Who Beats Games These Days? (2014)
Way back in August 2011, I wrote about a CNN article that stated only 10-20% of people who play a videogame end up finishing it. Some of the industry experts interviewed stated that this metric was behind the rise of shorter campaigns, a heavier focus on DLC, and so on. After all, if it takes 100 developers a year and a half to produce six hours of gameplay, why would they spend even more time/money on extending that out when 80%+ of their customers aren’t going to see it anyway?
Almost three years later, the completion rate has increased to about 30%.
There are caveats galore, of course. First, that series of infographics is damn ugly. Second, the research methodology is simply looking at Steam achievements, so it’s tough to say whether or not it’s representative of gamers as a whole (not that it’s claiming to be).
Third, and most amusingly, this research looks at and includes people who own the game and have yet to turn it on even once. It’s amusing because this isn’t as crazy as it sounds given Steam sales (and Humble Bundle, etc). But it’s still rather surprising for some games when you actually dig into Steam achievements on your own. For example:
I know Borderlands 2 was a part of a good Steam sale a few months back, but I’m pretty sure it didn’t end up on any bundle sites. In which case 24% of the people who own the game haven’t completed the very first quest, which is literally pressing E twice.
Of course, when I ran my Steam ID through this website, it indicated that out of the 385 games I own, I haven’t played 63% of them. In my defense… err… uh… I buy a lot of Humble Bundle-esque sales. And Steam didn’t track stats for some of those games I did play a long while ago, like Half-Life and Counter-Strike.
Incidentally, this is a major reason why I hate purchasing things at full MSRP. It is not really that $59.99 is some kind of insurmountable obstacle, but the reality for me is that I have enough games on Steam to last me until the heat death of the universe, and thus it’s difficult to justify purchasing more when I can reasonably wait for a price drop. And even when it’s something cheaper like Banished ($19.99) or Starbound ($14.99), it still doesn’t make a whole lot of sense to me; I can just work on the backlog and save a few bucks later.
In any case, it’s heartening to know that the nightmare scenario of three years ago hasn’t occurred (yet?), and that it appears as though the indie side of things can prop up a lot of the longer-game space AAA has vacated. Still, as someone who endeavors to finish every game that I start even beyond the point of fun, this infographic is a sobering example that I might be well out of my mind.
Posted on April 2, 2014, in Commentary and tagged Borderlands 2, CNN, Completion Rate, Heat Death of the Universe, MSRP, Steam Sales. Bookmark the permalink. 7 Comments.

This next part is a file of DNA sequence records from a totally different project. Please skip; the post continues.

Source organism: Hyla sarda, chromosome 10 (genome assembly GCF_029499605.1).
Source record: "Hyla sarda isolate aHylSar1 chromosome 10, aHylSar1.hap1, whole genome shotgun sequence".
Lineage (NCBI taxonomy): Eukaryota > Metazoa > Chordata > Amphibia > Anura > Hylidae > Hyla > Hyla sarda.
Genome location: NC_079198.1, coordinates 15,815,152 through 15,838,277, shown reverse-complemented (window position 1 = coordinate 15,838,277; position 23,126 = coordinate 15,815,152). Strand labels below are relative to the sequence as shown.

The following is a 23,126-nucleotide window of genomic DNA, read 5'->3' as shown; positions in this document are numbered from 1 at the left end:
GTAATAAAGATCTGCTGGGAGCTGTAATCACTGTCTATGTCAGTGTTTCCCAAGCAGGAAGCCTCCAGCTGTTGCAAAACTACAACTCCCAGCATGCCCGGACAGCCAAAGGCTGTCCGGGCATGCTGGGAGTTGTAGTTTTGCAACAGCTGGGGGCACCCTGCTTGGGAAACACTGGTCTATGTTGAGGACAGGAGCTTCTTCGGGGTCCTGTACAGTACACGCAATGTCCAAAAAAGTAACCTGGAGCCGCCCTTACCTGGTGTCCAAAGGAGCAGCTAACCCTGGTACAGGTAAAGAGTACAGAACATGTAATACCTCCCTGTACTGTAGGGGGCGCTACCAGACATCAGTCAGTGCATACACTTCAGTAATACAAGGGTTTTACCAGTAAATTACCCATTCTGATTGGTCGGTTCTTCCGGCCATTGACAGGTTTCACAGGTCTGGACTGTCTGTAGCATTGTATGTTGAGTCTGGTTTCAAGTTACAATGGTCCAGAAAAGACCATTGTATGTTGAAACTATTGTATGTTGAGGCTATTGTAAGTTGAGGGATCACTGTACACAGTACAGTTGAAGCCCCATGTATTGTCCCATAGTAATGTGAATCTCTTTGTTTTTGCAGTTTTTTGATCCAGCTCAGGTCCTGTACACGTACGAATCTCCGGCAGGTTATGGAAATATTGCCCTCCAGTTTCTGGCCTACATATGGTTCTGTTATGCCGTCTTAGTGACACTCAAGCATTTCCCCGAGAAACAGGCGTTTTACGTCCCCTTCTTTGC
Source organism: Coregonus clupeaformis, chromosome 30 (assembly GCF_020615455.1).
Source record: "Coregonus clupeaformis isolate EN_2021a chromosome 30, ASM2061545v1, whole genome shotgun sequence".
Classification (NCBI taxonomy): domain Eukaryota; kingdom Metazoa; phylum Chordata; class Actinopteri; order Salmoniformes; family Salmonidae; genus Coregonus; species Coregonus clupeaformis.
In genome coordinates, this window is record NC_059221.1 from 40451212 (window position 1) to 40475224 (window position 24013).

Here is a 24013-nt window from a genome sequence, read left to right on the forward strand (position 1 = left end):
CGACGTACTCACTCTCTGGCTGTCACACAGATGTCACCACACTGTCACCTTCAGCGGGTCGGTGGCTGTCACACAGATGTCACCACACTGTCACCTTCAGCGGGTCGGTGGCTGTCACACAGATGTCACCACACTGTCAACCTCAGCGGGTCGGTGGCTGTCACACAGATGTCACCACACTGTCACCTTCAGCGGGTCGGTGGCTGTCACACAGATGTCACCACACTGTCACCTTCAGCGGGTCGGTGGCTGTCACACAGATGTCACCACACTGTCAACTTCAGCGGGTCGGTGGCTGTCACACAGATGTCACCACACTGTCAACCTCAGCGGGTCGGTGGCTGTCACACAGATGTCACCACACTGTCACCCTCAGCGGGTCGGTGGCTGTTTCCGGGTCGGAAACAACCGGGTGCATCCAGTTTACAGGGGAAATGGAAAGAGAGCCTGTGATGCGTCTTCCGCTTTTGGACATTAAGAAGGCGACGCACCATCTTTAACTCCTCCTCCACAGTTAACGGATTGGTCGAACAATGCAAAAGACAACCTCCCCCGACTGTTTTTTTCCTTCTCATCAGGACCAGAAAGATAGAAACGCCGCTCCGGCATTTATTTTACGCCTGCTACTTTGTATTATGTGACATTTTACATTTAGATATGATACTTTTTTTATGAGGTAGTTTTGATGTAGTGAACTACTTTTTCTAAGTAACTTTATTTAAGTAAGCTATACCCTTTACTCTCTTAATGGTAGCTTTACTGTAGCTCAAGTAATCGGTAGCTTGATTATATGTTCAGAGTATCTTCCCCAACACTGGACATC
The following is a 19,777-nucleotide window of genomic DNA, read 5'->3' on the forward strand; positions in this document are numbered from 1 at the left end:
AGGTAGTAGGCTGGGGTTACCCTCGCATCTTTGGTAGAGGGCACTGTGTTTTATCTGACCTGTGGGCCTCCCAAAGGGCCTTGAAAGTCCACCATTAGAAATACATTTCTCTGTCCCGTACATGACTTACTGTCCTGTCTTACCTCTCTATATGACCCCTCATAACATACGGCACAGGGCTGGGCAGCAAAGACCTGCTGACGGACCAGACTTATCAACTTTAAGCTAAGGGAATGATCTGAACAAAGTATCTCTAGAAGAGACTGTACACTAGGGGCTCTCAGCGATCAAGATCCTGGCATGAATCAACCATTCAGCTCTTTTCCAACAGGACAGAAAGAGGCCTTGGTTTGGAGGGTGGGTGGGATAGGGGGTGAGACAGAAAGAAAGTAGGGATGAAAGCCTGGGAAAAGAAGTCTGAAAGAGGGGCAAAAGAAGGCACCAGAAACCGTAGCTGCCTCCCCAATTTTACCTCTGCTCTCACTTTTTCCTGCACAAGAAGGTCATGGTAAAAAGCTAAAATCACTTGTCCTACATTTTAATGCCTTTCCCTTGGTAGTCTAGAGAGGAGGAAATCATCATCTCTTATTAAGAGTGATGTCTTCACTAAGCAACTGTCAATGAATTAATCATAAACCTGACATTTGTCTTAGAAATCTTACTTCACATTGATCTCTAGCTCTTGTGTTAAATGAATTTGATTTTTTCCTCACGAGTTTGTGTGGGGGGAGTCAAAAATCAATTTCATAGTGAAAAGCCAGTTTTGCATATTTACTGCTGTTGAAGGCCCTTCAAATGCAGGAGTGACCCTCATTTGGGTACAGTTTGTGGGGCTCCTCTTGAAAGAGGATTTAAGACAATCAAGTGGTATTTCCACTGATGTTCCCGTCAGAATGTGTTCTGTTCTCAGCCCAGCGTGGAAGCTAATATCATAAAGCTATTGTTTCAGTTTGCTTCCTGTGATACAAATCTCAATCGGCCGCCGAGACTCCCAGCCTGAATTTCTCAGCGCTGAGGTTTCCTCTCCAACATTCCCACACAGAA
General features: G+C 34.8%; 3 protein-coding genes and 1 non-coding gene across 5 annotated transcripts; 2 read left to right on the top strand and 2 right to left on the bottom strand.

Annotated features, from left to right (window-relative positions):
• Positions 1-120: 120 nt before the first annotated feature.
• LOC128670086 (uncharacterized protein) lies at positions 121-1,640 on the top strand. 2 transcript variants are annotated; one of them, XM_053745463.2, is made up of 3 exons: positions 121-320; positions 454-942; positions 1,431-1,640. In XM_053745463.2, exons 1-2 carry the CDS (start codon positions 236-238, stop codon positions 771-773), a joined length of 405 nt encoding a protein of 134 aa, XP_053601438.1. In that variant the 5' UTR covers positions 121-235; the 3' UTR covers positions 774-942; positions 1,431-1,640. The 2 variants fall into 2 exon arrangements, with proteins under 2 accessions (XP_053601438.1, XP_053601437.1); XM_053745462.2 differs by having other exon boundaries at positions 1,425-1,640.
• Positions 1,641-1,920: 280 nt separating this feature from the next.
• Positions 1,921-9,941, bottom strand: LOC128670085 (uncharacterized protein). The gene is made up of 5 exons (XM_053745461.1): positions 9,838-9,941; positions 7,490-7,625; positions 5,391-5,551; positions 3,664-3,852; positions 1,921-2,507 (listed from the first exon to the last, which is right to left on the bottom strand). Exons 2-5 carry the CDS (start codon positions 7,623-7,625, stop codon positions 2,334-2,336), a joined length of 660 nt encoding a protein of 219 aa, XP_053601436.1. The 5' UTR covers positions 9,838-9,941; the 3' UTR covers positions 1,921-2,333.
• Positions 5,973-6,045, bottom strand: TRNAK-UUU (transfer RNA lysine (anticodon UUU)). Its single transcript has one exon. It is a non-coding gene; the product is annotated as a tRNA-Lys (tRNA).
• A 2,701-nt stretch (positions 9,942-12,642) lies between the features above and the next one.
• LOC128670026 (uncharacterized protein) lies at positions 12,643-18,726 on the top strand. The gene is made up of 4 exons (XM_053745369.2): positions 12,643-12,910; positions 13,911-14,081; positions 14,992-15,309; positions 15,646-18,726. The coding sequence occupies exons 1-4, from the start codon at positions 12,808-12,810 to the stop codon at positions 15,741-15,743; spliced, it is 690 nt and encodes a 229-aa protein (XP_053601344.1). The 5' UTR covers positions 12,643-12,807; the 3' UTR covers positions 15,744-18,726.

I finish most of the single-player games that I play, at least to some obvious end point (I’ll play through something like Torchlight 2 once but I won’t play the newly unlocked random content afterward). There are a few exceptions but in most cases I intend to go back and finish them, I usually had some non-game-related reason for stopping and lost momentum. My personal completion rate would be closer to 80%, I expect, of games that I actually bought with the purpose of playing, vs games that came with video cards, etc.
Yeah, my problem is that when I find myself in the mood to play a particular game, it usually isn’t on sale, and I thus regret not having purchased it when it was. For example: Titanfall. Thus, I end up going overboard when it comes to sales in anticipation for my desire to play the games purchased later. Which is as convoluted and silly as it sounds.
I wish we had statistics on books. Over the years, I’ve purchased many, many books but have only finished a small percentage of them. Since moving to all digital books, I’ve made a point of trying to read everything I buy or at least have a good reason for giving up and moving on. I didn’t want a repeat of my Steam library.
Once you take into account Steam sale prices, the cost of a new game and the cost of a new book aren’t too radically far apart.
My completion rate on books is much better, close to 100% in fact, but that is largely because I typically read them at zero cost (library, etc) and only when I’m in the mood for that particular one. I could end up playing 2-3 different games a night, depending on my mood.
That helps. In the olden times, I’d buy two or three books at a time to be prepared, but by the time I’d finish the first one, I’d be ready to move onto an entirely new one that had caught my eye.
That’s the same trouble I get into with Steam sales!
Hmm, that’s a interesting point. I was thinking the other day that my completion rate on movies is easily 90%, if not higher, as opposed to my completion rate for games. The time requirement difference is an obvious factor, but I also think I won’t sit down to watch a movie that I think will be bad, whereas I will totally buy games that I think I may not like (if they’re cheap enough) just to try them.
Same with books — I won’t start/buy a book if I am not confident that I’ll enjoy it.
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